Daggers are symmetrical, double-edged knives with a sharp point historically used as a thrusting and stabbing weapon. These tools have been around forever. They were there before swords. In fact, the dagger predates every weapon known to mankind bar the club.
The first dagger-shaped tools our ancestors made were of flint, bone and ivory. However, the first “real” daggers were made in the Bronze and Copper Ages when metals started being mined. These daggers served as a backup weapon to maces and axes. The subsequent Antiquity period witnessed high-quality iron daggers fashioned by sophisticated forging methods in Iberia. Iberian infantrymen carried a dagger with a triangular-shaped blade which was later picked up and adapted by the Roman legionaries.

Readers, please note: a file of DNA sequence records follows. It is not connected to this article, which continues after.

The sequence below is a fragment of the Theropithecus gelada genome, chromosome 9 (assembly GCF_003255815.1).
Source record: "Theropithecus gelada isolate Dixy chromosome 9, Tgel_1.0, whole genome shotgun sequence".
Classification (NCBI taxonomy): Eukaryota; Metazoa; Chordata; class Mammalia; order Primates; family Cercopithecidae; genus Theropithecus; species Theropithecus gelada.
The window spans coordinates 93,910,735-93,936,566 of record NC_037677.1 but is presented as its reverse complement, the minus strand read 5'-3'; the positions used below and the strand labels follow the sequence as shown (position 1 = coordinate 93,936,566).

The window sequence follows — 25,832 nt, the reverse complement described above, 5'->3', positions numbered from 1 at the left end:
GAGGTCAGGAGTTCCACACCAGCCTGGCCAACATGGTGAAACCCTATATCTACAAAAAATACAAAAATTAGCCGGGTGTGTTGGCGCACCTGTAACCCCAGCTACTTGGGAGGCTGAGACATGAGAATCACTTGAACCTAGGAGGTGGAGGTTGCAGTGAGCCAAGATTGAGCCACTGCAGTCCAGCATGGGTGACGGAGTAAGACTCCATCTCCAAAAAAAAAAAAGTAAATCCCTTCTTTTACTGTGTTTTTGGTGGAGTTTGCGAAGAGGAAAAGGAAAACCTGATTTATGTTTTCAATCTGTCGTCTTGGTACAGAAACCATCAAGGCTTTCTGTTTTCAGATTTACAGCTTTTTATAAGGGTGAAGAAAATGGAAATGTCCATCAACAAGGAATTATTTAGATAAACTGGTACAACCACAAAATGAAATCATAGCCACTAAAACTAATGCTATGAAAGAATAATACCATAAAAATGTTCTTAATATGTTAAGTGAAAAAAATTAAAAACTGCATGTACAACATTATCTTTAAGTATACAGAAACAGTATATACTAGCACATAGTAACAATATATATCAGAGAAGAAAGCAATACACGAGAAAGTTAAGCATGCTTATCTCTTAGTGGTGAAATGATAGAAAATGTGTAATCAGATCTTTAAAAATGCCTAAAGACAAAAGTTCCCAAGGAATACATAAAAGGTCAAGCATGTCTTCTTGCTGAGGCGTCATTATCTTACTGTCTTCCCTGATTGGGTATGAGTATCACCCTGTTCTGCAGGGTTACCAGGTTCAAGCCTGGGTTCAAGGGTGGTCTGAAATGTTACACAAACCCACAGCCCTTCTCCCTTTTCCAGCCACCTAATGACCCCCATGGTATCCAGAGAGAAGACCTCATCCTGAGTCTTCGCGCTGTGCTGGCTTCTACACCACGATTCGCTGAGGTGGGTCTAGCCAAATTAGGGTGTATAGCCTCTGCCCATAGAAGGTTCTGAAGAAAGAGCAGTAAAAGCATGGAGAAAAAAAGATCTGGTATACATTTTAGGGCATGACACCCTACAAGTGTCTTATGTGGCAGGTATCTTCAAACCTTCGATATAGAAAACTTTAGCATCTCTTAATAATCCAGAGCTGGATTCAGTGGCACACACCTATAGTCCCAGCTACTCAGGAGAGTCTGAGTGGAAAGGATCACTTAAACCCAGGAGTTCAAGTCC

For some reason, daggers do not find mention in the Early Middle Ages only to appear later in the 13th century. In the Middle Ages they were regarded as everything the noble sword was not – a sneaky weapon for lower-class murderers and thugs. However, they were valuable for close combat in the battlefield and ideal for civilians to carry as a self-defense tool. Daggers were only truly accepted by the society during the Renaissance period when they began to be elaborately designed and decorated and owned by the nobility. The dagger’s popularity was to later dip with the advent of firearms. They were still deployed in trench warfare situations in the World Wars though were used more as a utilitarian tool for cleaning, cooking and first aid.